Here are a few ideas of fun leaning directions you could go (these are the different categories often included in pre-school curriculums that you can utilize to learn AND have a blast while doing it). Notice how all the main school subjects are covered:
Write a story together (English/Language Arts)- Is your kid coming up with wild potato ideas and really getting into the storytelling? Offer to go grab some paper and help them make up a silly story about potatoville complete with pictures and a potato adventure.
Fine Motor Skills (Muscle Memory/writing/Art)- Play with shapes and talk about how potatoes are ovals. practice drawing ovals together, discussing the difference between ovals and circles and drawing silly faces on them. If you child is learning letters, it's a great time to practice the letter P.
Get in the Kitchen (Practical skills/math)- Have some potatoes on hand? Get cooking together for a hands on kid-friendly cooking lesson making baked potatoes, mashed potatoes, or whatever kind of potatoes you like best. Feel like really going on an adventure? Go on a spontaneous trip to the farmers market and buy some local potatoes for dinner.
Do a Science Experiment (Science/reasoning)- Did you love science experiments as a kid? Bring out your inner scientist and do a quick Google or Pinterest search for easy potato science activities. Changes are you can find at least one with things you have around the house.
More Books! (Literature)- Do you have kid that is hungry for knowledge, facts, and loves to deep dive into learning about different things? Grab any other books you have about potatoes, farming, or gardening and dig in together. Watch a youtube video about how potatoes are grown and go down learning rabbit holes together.
Free Play (Problem Solving, Creative Thinking)- Maybe your child really got into their small world play and they just want to stay and play in potatoville all day...awesome! sometimes going with their ideas means keeping it simple and letting them get lost in imaginative play instead of forcing them to come and do all these amazing learning activities we have dreamed up. In fact...our biggest obstacle to our kids leading the way is often our own great agenda.
Have a dance party (Music/Rhythm/Exercise)- Find a silly song about potatoes or gardening and grab some instruments or pots and spoons to make your very own potato farmer band.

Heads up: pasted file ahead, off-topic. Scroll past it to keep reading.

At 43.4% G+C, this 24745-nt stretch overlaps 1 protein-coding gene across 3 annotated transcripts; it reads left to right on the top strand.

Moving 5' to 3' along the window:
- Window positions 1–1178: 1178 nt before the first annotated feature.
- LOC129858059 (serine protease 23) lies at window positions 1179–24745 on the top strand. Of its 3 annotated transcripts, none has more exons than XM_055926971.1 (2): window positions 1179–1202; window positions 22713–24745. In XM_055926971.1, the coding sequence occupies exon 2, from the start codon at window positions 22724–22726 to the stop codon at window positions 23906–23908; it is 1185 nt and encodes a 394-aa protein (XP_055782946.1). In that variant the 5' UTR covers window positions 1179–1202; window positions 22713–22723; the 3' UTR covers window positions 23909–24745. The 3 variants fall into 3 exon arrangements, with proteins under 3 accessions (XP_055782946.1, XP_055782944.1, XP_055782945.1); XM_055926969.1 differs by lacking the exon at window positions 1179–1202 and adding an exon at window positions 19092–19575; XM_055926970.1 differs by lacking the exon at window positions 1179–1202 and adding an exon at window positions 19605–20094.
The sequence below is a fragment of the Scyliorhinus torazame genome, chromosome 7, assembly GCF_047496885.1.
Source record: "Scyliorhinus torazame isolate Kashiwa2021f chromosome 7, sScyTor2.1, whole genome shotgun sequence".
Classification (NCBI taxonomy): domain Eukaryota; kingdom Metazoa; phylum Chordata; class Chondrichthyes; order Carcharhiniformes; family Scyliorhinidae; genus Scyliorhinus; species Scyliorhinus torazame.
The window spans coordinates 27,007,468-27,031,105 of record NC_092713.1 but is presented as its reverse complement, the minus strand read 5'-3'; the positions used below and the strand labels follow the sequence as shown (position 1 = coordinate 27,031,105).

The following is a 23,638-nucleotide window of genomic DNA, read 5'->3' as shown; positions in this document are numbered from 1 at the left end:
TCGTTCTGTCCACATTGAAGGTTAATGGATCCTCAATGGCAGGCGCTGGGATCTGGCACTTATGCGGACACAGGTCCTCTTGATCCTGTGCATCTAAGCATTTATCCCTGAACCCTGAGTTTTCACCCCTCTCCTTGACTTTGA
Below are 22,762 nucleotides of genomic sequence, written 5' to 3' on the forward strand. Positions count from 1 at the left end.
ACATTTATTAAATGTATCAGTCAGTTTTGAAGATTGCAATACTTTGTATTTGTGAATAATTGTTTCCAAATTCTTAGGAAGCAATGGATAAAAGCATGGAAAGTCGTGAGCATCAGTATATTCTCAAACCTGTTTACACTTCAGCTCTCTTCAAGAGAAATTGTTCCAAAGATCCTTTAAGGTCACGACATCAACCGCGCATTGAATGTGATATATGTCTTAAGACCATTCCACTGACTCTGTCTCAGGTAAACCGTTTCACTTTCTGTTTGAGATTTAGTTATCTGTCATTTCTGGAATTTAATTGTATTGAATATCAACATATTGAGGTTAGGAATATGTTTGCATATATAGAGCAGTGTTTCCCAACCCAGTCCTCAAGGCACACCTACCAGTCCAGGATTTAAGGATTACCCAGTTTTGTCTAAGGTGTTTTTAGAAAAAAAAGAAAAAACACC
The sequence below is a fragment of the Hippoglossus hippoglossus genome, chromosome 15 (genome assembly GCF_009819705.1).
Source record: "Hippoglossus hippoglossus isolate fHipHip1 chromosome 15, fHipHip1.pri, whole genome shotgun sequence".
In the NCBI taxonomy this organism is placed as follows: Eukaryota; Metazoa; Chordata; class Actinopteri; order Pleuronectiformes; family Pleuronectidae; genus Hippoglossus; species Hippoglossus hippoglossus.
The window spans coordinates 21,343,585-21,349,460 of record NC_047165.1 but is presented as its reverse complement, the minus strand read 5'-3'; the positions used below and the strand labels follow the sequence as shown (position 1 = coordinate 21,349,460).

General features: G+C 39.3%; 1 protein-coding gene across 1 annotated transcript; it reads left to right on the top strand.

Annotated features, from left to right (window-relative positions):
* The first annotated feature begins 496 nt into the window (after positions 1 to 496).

When you say yes to the ideas of kids, they start to say yes to themselves and their own unique ideas. I'd be willing to bet money they can 't wait to play in potatoville again and show their other family members their cool day and share about all the crazy potato stuff you did together...all because you picked up a book and said yes.
Tips for Parents Who Like to Plan: The categories above are the same categories you would see in a boxed curriculum. The only difference is that you are using something your kid came up with (in this case potatoes) as your muse. If you want to help guide or plan more of the activities you end up doing here are a few tips to help:
- Carefully select the books you are putting in your book pile (chances are you can actually guide your child to exactly the theme you want them to end up on and help them take ownership so they still feel like it's "their" idea).
- Write down and plan ahead general materials for different "subjects" that you can basically incorporate any theme into. Some examples would be:
- art supplies you can use to draw, paint, etc whatever the theme is
- writing paper or a handwriting book can use to practice whatever letter goes along with your theme
- A fun music playlist that you can use with any theme and incorporate the theme into a costume, instrument, or role play without needing specific music.
- open-ended toys that can be used to create your story
- A basic baking recipe you can put a themed spin on with decorations etc
- Make a little person or thing related to the theme that they can bring along doing whatever regular activities you have planned... so in this case potato person out of paper if you don't have a real potato...give it a name, and they can bring their "spuddy" (buddy), tater, tater tot, or SuperSpud on all their adventures that have nothing to do with potatoes and suddenly anything and everything with their new friend is a potato activity. Is it naptime, bring spuddy along and let him take a nap on the windowsill in their room? Using a real potato, invite Spuddy to bathtime. Time to do chores, pin spuddy to their shirt and have them teach him how they clean their room, fold the laundry etc. Need to run errands, take Spuddy along and snap a picture of them in the car together reading a book or sitting in the grocery cart next to your child. Little stuff goes a LONG way with kids. Your entire "theme" could be as simple as reading a book and making a paper Spuddy to follow them around all day.
Enjoy the journey!